Like most states, the Bay State makes downward modifications or support orders difficult to obtain. Often that requires hiring a lawyer, filing a motion, gathering evidence and hoping a judge will understand the truth. But if a parent doesn’t have the money to pay his support, what’s the likelihood he has the money to pay a lawyer? In practice, those legal obstacles mean non-custodial parents have no alternative but to fall further and further behind and hope for a good enough job to catch up. That’s a vain hope for many of those 65% of obligors who owe back support.
Another major problem with enforcement of child support orders in Massachusetts is that it’s radically sexist. As a study last year demonstrated, 98.5% of those jailed for non-payment were fathers and non-custodial fathers were eight times as likely to go to jail for non-payment as were non-custodial mothers who were behind on their payments. If someone wants to make needed changes in child support law and practice in the Bay State, that would be a good place to start. Whatever the problems, there’s no reason to visit them uniquely on fathers.
Unfortunately, the Globe’s editorial, while aware of many of the problems with the child support system, is vague about solutions. It rightly calls for reducing the rates charged for interest and penalties, but seems to suggest that 6% per year would be fair. It’s not. In this era, 1% - 2% would be reasonable.
Beyond that, it cites the State of Virginia as a model for child support reform, but, beyond calling for more job training, it’s hard to see what the Globe wants state legislators to do to mend a broken system. To fill that gap, here’s a list:
Set orders at levels parents can pay.
Make modifications of those orders easier to obtain. That means allowing non-lawyers to file the motions and present evidence. That means not charging a fee for the filing. And it means educating court clerks to help movants understand what they have to show the court.
Ensure that child support goes to the child. That could be as simple as issuing custodial parents debit cards that can only be used for certain child-related things, much like we’ve done for decades with food stamps.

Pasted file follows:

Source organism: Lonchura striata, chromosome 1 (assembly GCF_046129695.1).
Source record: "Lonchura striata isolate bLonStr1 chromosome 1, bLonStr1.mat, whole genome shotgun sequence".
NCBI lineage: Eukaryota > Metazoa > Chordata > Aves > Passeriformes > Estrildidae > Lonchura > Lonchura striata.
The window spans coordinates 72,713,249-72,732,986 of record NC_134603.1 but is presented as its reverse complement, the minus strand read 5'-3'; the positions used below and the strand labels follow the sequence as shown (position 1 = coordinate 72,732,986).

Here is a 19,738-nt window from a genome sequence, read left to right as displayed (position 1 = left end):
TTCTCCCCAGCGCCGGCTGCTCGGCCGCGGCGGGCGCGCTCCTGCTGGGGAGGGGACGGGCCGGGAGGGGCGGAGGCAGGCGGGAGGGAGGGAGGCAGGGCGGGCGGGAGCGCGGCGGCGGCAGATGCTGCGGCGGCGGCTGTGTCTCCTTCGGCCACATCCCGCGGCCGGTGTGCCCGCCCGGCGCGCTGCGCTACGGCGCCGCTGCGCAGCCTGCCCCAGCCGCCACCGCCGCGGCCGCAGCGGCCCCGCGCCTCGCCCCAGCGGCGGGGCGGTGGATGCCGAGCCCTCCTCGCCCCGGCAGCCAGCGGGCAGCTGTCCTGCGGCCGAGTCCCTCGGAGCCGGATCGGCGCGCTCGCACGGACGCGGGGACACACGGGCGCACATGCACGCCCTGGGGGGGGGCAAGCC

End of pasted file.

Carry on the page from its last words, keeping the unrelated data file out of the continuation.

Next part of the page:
Enforce visitation. Study after study shows that non-custodial parents are far more likely to pay what they owe if their access to their child isn’t blocked by the custodial parents. In practice that means the federal government should drastically increase funding for visitation enforcement that currently stands at 1/500th the amount of funding for child support enforcement.
Stop draconian methods of enforcement, particularly incarceration. That, plus suspension of drivers’ and occupational and professional licenses only make payment harder. They should be reserved for cases in which the parent is clearly capable of paying, but simply refuses to do so.
Increase job training and employment services for non-custodial parents. If the goal is what we claim it is – supporting children – then doing all we can to ensure non-custodial parents can get and retain employment should be Job 1 for the child support system. After all, unemployed parents pay no support.
Make child support enforcement gender neutral. There’s no reason why fathers who owe should be treated more harshly than mothers who do.
Change the mindset that assumes non-custodial parents are deadbeats waiting to happen. Essentially all the social science on them demonstrates that not to be the case, so we should bring enforcement into line with what we know – rather than what some would like to believe – about non-custodial parents.
National Parents Organization is a Shared Parenting Organization
National Parents Organization is a non-profit that educates the public, families, educators, and legislators about the importance of shared parenting and how it can reduce conflict in children, parents, and extended families. Along with Shared Parenting we advocate for fair Child Support and Alimony Legislation. Want to get involved? Here’s how:
Together, we can drive home the family, child development, social and national benefits of shared parenting, and fair child support and alimony. Thank you for your activism.
#childsupport, #incarceration, #BostonGlobe, #sexism